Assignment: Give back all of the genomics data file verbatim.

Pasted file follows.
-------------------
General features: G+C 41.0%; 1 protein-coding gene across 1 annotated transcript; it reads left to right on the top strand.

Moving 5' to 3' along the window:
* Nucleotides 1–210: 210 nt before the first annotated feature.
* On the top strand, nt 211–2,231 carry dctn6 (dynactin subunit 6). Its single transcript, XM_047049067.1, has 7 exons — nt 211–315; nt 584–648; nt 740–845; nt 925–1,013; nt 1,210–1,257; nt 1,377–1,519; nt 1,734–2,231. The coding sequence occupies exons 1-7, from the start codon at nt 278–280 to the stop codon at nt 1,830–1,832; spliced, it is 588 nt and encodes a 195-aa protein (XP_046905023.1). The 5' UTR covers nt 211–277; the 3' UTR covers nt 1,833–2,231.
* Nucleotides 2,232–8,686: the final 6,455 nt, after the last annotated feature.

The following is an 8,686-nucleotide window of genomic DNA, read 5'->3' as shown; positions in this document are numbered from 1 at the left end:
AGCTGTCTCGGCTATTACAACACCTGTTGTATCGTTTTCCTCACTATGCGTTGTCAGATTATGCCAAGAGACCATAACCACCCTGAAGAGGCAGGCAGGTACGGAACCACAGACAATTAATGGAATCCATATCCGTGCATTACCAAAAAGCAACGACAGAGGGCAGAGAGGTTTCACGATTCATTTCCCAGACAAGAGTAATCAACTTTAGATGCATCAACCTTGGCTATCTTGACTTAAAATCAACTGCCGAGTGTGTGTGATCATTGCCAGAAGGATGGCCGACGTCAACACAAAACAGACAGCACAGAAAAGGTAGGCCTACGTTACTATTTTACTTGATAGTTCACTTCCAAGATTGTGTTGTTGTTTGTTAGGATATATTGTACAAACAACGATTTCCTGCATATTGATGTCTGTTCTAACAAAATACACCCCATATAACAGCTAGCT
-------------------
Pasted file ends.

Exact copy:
General features: G+C 41.0%; 1 protein-coding gene across 1 annotated transcript; it reads left to right on the top strand.

Moving 5' to 3' along the window:
* Nucleotides 1–210: 210 nt before the first annotated feature.
* On the top strand, nt 211–2,231 carry dctn6 (dynactin subunit 6). Its single transcript, XM_047049067.1, has 7 exons — nt 211–315; nt 584–648; nt 740–845; nt 925–1,013; nt 1,210–1,257; nt 1,377–1,519; nt 1,734–2,231. The coding sequence occupies exons 1-7, from the start codon at nt 278–280 to the stop codon at nt 1,830–1,832; spliced, it is 588 nt and encodes a 195-aa protein (XP_046905023.1). The 5' UTR covers nt 211–277; the 3' UTR covers nt 1,833–2,231.
* Nucleotides 2,232–8,686: the final 6,455 nt, after the last annotated feature.

The following is an 8,686-nucleotide window of genomic DNA, read 5'->3' as shown; positions in this document are numbered from 1 at the left end:
AGCTGTCTCGGCTATTACAACACCTGTTGTATCGTTTTCCTCACTATGCGTTGTCAGATTATGCCAAGAGACCATAACCACCCTGAAGAGGCAGGCAGGTACGGAACCACAGACAATTAATGGAATCCATATCCGTGCATTACCAAAAAGCAACGACAGAGGGCAGAGAGGTTTCACGATTCATTTCCCAGACAAGAGTAATCAACTTTAGATGCATCAACCTTGGCTATCTTGACTTAAAATCAACTGCCGAGTGTGTGTGATCATTGCCAGAAGGATGGCCGACGTCAACACAAAACAGACAGCACAGAAAAGGTAGGCCTACGTTACTATTTTACTTGATAGTTCACTTCCAAGATTGTGTTGTTGTTTGTTAGGATATATTGTACAAACAACGATTTCCTGCATATTGATGTCTGTTCTAACAAAATACACCCCATATAACAGCTAGCT